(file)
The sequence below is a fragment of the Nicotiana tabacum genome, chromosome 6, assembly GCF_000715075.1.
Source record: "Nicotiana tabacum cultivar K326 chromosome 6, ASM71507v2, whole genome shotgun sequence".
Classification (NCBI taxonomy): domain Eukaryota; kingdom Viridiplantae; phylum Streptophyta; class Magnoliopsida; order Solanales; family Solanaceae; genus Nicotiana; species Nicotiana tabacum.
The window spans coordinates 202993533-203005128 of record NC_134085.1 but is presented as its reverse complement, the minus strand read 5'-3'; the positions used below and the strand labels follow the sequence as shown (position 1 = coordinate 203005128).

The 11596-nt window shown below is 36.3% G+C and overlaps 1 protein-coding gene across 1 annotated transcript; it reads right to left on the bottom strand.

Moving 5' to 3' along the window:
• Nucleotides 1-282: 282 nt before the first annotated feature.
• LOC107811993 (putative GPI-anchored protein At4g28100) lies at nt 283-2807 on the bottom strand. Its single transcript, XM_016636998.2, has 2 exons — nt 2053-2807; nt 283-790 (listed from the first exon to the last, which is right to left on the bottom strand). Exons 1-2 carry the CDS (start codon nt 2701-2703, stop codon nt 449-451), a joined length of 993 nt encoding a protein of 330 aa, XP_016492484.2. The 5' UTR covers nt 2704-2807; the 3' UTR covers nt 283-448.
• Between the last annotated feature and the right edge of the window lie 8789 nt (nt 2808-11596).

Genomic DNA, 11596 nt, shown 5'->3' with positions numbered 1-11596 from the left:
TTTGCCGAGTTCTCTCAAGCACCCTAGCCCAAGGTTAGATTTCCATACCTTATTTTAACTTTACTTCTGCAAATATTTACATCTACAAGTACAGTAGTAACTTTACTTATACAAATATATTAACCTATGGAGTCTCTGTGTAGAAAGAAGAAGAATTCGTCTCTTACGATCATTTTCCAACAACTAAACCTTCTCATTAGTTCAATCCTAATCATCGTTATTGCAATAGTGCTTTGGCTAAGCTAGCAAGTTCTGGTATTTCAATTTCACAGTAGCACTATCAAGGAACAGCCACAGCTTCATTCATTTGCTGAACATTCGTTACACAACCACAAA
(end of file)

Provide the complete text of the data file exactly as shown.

The sequence below is a fragment of the Nicotiana tabacum genome, chromosome 6, assembly GCF_000715075.1.
Source record: "Nicotiana tabacum cultivar K326 chromosome 6, ASM71507v2, whole genome shotgun sequence".
Classification (NCBI taxonomy): domain Eukaryota; kingdom Viridiplantae; phylum Streptophyta; class Magnoliopsida; order Solanales; family Solanaceae; genus Nicotiana; species Nicotiana tabacum.
The window spans coordinates 202993533-203005128 of record NC_134085.1 but is presented as its reverse complement, the minus strand read 5'-3'; the positions used below and the strand labels follow the sequence as shown (position 1 = coordinate 203005128).

The 11596-nt window shown below is 36.3% G+C and overlaps 1 protein-coding gene across 1 annotated transcript; it reads right to left on the bottom strand.

Moving 5' to 3' along the window:
• Nucleotides 1-282: 282 nt before the first annotated feature.
• LOC107811993 (putative GPI-anchored protein At4g28100) lies at nt 283-2807 on the bottom strand. Its single transcript, XM_016636998.2, has 2 exons — nt 2053-2807; nt 283-790 (listed from the first exon to the last, which is right to left on the bottom strand). Exons 1-2 carry the CDS (start codon nt 2701-2703, stop codon nt 449-451), a joined length of 993 nt encoding a protein of 330 aa, XP_016492484.2. The 5' UTR covers nt 2704-2807; the 3' UTR covers nt 283-448.
• Between the last annotated feature and the right edge of the window lie 8789 nt (nt 2808-11596).

Genomic DNA, 11596 nt, shown 5'->3' with positions numbered 1-11596 from the left:
TTTGCCGAGTTCTCTCAAGCACCCTAGCCCAAGGTTAGATTTCCATACCTTATTTTAACTTTACTTCTGCAAATATTTACATCTACAAGTACAGTAGTAACTTTACTTATACAAATATATTAACCTATGGAGTCTCTGTGTAGAAAGAAGAAGAATTCGTCTCTTACGATCATTTTCCAACAACTAAACCTTCTCATTAGTTCAATCCTAATCATCGTTATTGCAATAGTGCTTTGGCTAAGCTAGCAAGTTCTGGTATTTCAATTTCACAGTAGCACTATCAAGGAACAGCCACAGCTTCATTCATTTGCTGAACATTCGTTACACAACCACAAA